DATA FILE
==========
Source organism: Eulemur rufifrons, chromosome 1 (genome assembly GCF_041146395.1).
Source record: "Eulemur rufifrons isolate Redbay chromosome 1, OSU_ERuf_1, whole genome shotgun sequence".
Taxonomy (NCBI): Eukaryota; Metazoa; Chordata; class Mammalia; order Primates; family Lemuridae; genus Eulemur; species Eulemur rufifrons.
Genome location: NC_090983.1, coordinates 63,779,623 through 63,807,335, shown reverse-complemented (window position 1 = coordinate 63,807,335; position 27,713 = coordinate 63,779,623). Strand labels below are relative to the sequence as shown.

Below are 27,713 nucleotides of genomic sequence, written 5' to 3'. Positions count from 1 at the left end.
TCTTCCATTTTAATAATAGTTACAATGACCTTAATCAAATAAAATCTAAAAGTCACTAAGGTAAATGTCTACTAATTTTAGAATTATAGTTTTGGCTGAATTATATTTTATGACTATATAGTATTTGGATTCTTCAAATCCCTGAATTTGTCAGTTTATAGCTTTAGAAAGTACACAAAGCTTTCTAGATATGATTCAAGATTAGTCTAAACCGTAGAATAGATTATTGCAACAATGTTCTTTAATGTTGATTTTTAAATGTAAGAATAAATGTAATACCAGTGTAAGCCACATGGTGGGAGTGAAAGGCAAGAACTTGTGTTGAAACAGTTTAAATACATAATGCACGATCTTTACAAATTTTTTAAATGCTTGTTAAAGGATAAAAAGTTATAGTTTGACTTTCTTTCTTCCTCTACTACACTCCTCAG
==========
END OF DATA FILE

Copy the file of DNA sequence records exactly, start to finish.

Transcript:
Source organism: Eulemur rufifrons, chromosome 1 (genome assembly GCF_041146395.1).
Source record: "Eulemur rufifrons isolate Redbay chromosome 1, OSU_ERuf_1, whole genome shotgun sequence".
Taxonomy (NCBI): Eukaryota; Metazoa; Chordata; class Mammalia; order Primates; family Lemuridae; genus Eulemur; species Eulemur rufifrons.
Genome location: NC_090983.1, coordinates 63,779,623 through 63,807,335, shown reverse-complemented (window position 1 = coordinate 63,807,335; position 27,713 = coordinate 63,779,623). Strand labels below are relative to the sequence as shown.

Below are 27,713 nucleotides of genomic sequence, written 5' to 3'. Positions count from 1 at the left end.
TCTTCCATTTTAATAATAGTTACAATGACCTTAATCAAATAAAATCTAAAAGTCACTAAGGTAAATGTCTACTAATTTTAGAATTATAGTTTTGGCTGAATTATATTTTATGACTATATAGTATTTGGATTCTTCAAATCCCTGAATTTGTCAGTTTATAGCTTTAGAAAGTACACAAAGCTTTCTAGATATGATTCAAGATTAGTCTAAACCGTAGAATAGATTATTGCAACAATGTTCTTTAATGTTGATTTTTAAATGTAAGAATAAATGTAATACCAGTGTAAGCCACATGGTGGGAGTGAAAGGCAAGAACTTGTGTTGAAACAGTTTAAATACATAATGCACGATCTTTACAAATTTTTTAAATGCTTGTTAAAGGATAAAAAGTTATAGTTTGACTTTCTTTCTTCCTCTACTACACTCCTCAG